January 27, 2021 2 min read
When you’re designing a kitchen, you might notice that some of your hardware options look pretty similar. What’s the difference and how do you choose? Two of these materials are polished chrome and polished nickel. They look similar but are different enough that you should consider the characteristics of each one before making a decision.
Chrome, short for chromium, is a chromium veneer that’s electroplated over a metal object, like a cabinet handle. It’s usually decorative, but it can also provide benefits like corrosion and rust resistance and an increase in the hardness of the surface. It also makes the surface easier to clean because it’s practically as smooth as glass. Chrome hardware is sophisticated and slightly retro, with a bright, shiny mirror surface.
Polished nickel is not quite as mirror-shiny as chrome, but the high-polish variety offers a nice sheen. Like chrome, it’s also made with a metal core and a veneer, in this case, nickel. It’s corrosion-resistant and strong. Many homeowners love nickel for its longevity and resistance to regular wear and tear. Nickel is also quite versatile. You can find nickel options for virtually every hardware design out there.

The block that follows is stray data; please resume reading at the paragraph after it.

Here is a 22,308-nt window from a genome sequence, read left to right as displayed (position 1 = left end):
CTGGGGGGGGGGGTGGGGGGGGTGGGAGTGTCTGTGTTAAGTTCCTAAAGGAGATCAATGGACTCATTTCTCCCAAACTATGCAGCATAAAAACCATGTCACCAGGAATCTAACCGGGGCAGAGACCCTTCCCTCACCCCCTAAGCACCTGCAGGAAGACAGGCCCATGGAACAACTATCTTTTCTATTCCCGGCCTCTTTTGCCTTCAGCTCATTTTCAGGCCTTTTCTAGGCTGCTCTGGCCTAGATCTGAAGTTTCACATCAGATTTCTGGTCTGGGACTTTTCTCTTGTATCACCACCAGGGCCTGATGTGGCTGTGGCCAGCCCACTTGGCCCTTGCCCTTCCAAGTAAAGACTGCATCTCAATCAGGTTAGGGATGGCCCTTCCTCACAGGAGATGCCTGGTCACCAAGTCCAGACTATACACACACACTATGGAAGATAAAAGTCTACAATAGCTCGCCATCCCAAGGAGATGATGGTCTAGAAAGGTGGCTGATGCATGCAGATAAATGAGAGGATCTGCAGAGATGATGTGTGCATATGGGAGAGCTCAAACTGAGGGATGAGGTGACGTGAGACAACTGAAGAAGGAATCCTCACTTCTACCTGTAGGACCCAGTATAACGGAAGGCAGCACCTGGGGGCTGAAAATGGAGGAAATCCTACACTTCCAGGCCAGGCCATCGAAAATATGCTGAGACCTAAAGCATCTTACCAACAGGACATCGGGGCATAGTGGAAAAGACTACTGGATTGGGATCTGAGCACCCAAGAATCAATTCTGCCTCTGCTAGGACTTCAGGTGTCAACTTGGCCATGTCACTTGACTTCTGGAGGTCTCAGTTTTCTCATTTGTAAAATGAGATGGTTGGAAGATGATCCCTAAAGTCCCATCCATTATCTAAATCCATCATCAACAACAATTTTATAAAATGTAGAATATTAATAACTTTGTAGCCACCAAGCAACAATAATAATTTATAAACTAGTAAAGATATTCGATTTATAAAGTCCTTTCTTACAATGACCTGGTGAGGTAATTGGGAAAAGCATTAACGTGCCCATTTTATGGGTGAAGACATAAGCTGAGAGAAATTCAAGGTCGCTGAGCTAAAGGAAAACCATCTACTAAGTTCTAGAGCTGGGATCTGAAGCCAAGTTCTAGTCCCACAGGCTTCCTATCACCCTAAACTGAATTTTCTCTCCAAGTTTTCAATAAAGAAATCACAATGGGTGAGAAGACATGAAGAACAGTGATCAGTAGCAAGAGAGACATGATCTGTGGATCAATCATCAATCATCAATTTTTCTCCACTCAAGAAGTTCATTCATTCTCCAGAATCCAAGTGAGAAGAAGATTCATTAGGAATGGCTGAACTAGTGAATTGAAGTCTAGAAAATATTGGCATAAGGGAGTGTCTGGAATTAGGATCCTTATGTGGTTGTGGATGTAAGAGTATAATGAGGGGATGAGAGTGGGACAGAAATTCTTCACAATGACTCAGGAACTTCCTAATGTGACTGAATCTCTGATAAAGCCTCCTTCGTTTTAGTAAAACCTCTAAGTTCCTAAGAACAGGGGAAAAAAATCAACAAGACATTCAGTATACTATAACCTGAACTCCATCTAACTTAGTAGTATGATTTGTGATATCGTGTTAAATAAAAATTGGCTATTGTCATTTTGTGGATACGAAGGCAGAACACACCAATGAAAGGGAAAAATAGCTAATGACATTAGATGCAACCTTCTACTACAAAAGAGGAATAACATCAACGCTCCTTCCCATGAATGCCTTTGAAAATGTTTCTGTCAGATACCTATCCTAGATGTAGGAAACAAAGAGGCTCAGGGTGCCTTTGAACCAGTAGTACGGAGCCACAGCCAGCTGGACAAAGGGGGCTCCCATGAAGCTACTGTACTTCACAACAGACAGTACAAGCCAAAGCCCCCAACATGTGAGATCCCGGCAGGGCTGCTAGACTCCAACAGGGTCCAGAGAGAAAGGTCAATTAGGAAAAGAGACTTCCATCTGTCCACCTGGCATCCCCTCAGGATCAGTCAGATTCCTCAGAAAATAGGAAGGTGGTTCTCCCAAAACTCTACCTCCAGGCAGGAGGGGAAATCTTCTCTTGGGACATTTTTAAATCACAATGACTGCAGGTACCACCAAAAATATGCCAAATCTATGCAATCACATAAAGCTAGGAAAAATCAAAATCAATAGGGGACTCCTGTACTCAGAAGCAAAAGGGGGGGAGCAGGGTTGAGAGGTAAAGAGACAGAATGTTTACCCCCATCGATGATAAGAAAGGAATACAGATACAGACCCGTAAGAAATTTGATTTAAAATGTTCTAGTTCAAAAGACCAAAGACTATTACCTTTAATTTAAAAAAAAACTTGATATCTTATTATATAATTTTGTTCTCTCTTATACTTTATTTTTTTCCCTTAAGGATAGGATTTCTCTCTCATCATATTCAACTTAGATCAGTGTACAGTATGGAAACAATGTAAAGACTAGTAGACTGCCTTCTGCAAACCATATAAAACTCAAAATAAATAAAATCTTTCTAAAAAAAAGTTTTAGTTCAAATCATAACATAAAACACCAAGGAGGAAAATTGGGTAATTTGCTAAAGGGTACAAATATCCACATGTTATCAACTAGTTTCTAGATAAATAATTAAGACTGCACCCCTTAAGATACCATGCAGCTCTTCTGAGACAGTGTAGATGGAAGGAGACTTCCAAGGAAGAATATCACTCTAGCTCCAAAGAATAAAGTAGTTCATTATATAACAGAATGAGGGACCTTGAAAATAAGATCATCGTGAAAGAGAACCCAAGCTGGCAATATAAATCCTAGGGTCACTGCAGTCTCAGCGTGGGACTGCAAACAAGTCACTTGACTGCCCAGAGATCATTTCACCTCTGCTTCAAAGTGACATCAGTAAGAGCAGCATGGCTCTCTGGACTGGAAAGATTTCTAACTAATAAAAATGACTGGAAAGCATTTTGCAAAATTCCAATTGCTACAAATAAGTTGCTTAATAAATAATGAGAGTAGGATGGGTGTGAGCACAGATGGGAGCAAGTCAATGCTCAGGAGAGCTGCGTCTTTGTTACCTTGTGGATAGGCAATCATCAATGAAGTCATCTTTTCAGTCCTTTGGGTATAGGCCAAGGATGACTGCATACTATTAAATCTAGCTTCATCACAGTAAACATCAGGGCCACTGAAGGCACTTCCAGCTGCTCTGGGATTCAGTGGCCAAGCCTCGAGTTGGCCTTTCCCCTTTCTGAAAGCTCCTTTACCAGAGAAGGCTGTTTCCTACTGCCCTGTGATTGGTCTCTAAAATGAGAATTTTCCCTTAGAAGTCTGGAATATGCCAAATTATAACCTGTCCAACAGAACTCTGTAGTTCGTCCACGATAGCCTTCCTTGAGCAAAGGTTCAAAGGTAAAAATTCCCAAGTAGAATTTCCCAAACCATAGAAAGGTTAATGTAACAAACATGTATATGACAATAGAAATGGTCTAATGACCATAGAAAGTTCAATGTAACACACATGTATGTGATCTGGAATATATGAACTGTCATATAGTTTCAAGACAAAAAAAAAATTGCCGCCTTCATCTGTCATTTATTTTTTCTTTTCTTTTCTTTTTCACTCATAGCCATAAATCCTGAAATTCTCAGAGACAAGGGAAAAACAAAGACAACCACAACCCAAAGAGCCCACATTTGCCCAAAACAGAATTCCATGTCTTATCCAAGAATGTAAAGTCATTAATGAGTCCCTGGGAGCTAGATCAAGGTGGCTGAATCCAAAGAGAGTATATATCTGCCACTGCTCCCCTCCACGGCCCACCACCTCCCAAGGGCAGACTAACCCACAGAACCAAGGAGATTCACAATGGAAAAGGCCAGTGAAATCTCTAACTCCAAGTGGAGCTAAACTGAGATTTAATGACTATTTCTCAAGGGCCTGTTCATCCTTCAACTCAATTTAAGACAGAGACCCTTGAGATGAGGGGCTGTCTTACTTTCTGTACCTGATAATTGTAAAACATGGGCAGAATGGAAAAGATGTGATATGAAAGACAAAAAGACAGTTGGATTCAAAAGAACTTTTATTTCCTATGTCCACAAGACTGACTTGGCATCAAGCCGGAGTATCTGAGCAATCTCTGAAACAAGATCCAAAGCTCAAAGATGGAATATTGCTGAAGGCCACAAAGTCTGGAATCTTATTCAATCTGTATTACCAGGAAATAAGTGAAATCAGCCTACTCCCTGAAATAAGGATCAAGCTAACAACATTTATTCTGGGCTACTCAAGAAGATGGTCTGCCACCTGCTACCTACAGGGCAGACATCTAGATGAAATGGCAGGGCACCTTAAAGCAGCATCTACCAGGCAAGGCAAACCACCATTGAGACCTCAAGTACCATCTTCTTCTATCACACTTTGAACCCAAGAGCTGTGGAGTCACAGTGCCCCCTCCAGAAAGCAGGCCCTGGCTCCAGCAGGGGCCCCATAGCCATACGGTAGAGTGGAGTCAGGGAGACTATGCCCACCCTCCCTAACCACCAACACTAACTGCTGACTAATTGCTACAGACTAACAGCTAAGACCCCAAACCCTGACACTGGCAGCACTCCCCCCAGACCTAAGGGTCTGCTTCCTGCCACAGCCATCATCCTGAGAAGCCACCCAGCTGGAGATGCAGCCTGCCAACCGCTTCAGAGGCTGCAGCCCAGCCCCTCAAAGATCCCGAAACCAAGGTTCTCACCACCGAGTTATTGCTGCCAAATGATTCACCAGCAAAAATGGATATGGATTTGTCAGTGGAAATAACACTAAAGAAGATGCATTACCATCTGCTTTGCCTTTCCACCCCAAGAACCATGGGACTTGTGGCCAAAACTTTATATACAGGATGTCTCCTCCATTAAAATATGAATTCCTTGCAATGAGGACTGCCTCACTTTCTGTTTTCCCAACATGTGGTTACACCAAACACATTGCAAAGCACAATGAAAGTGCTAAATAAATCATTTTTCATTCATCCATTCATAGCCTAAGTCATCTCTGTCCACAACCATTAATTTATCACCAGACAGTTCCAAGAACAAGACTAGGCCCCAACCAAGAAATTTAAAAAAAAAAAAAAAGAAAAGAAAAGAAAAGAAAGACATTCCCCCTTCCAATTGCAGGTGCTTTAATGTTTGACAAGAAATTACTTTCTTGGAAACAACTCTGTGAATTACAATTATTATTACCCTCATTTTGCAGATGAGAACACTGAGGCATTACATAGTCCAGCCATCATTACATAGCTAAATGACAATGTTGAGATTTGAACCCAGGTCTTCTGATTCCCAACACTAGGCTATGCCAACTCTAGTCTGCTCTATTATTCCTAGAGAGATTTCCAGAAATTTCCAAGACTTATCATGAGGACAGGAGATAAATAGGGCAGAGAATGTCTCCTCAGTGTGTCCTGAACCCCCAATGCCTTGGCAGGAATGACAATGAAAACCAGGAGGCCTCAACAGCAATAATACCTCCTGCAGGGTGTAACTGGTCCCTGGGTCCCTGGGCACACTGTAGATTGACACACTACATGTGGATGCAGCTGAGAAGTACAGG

The primary difference for homeowners is the difference in color. Chrome is typically colder, giving off an almost blueish hue, whereas polished nickel is warm with a slightly yellow hue. So, depending on the color scheme and overall theme of your kitchen, you’ll want to choose the hardware material that gives off the right color and shine. There are also some differences in the care and wear of each over time. Both need to be frequently wiped down. For nickel, frequent cleaning prevents discoloration from grease and oil. For chrome, it eliminates fingerprints that can be highly conspicuous on the shiny surface. Nickel tends to tarnish over time, but a lacquered finish can slow that process. Chrome can appear dull when damaged. Lower-quality platings can become flaky. If the plating is damaged, the metal core is susceptible to rust.
Chrome works well in kitchens with cool colors, white, grey, or black. The retro appeal also works in mid-century modern kitchens. If you’re going to choose chrome, make sure you can get a high-quality chrome from a reputable supplier to prevent flaking and rust. A high-quality chrome that’s taken care of will look great in your kitchen for years.
The warmer tones in polished nickel work well with more natural and earthy themes, including wood, stone, and many different paint colors. Because it’s so durable and doesn’t show fingerprints and scratches quite as easily, polished nickel is the better choice for homes with small children and pets. Give it a quick wipe when you clean your kitchen to keep the color bright.